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I'm familiar with the utilization of Schmitt Triggers when interfacing with low slew rate signals / sinusoidal waveforms. In a recent design, I've been scrubbing our FPGA I/O configurations and noticed that I left the Schmitt Trigger on for a lot of I/O pins that don't necessarily need it (those pins are fed by MCUs / buffers that have slew rates on the order of nanoseconds, so very fast).

I can come up with a reason to use Schmitt Triggers for a slow rising signal, but I cannot answer the question for myself, are their downsides to using a Schmitt Trigger on a fast input? These signals are slow in the sense that they aren't periodic (power enables, etc.) but do have fast edge rates (say 5-10ns rise/fall times).

I've turned them off in my design -- this question is more for my own edification than anything else, and to be able to justify why they should be off.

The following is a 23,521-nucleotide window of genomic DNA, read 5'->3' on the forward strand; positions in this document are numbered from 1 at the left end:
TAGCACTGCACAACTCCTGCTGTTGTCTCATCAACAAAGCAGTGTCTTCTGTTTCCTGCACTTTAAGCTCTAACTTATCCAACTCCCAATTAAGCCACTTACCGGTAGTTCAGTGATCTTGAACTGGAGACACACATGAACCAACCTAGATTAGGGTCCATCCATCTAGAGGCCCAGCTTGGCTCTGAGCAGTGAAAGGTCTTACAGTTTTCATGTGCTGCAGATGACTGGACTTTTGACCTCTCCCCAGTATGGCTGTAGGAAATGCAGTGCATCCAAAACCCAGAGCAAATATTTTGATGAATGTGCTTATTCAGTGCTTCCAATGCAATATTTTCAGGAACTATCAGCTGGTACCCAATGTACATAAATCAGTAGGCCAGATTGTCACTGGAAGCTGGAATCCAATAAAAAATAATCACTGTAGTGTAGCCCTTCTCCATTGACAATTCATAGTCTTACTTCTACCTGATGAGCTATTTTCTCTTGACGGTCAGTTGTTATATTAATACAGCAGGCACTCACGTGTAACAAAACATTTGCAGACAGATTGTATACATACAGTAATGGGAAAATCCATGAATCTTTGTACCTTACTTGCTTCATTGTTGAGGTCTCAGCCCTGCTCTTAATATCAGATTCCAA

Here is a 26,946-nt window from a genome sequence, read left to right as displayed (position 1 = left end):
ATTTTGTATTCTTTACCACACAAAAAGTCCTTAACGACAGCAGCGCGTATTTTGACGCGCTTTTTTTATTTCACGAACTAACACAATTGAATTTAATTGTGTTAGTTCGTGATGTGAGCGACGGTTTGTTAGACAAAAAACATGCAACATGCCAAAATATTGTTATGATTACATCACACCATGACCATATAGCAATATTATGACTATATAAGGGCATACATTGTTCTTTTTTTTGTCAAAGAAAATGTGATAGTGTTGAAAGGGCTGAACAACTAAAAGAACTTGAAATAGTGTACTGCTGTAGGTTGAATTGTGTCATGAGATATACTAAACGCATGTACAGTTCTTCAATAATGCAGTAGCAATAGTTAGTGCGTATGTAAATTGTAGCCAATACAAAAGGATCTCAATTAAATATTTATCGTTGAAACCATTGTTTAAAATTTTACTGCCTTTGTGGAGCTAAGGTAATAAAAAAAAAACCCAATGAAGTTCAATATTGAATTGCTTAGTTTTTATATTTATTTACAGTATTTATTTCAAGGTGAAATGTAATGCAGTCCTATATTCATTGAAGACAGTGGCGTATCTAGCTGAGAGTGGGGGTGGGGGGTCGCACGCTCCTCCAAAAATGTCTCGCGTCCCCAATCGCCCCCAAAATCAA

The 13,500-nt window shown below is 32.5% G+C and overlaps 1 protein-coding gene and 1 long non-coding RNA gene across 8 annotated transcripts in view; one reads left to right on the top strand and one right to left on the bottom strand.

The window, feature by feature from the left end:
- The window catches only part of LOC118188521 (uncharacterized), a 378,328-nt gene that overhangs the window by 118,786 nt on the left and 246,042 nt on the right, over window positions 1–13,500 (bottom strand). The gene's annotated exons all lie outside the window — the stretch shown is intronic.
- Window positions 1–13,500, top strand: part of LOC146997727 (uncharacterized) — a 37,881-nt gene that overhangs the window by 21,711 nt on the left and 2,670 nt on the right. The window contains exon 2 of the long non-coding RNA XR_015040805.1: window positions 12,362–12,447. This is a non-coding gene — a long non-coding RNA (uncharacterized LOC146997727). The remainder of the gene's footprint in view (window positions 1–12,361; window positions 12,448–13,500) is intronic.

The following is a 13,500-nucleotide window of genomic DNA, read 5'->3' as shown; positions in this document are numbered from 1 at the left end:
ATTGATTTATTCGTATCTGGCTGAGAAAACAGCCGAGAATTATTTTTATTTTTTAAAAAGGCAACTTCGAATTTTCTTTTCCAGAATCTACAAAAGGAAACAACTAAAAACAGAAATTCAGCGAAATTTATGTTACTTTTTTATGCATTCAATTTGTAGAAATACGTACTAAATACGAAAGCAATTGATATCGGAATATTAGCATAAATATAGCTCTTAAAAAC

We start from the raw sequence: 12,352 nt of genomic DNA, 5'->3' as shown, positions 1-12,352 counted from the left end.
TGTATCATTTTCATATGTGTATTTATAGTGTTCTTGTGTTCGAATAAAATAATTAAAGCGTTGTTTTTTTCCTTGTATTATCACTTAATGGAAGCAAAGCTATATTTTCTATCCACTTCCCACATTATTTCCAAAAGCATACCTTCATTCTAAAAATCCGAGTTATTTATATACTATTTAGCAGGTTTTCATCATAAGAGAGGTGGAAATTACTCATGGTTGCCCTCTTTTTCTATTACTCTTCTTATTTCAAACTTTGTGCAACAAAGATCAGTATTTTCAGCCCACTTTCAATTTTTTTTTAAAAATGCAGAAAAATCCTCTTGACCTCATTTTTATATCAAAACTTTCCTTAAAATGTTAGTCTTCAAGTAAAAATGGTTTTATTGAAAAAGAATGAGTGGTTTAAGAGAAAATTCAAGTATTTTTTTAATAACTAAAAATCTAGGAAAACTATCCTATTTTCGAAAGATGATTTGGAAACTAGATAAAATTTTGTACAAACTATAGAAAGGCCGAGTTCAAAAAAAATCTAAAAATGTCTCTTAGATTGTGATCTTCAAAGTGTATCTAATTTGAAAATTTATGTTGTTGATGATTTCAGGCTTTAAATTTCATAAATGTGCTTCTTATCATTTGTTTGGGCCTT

FPGA in question is the Actel IGLOO (don't think it has any bearing, but just FYI).

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So it might slow the signal by several nanoseconds- I guess that could be significant in some cases.

I don't think they typically draw significantly more power (and power could be less on slow waveforms).

On the plus side, they could prevent glitching if there are reflections on the signal lines. Probably not a big deal in most cases.

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    \$\begingroup\$ I'm certainly OK with delays of a few nanoseconds -- this stuff is really slow (relatively speaking). I forgot about the reflections -- I think that is why I had originally turned them on the inputs in the first place. \$\endgroup\$ – Krunal Desai Jan 8 '16 at 21:55

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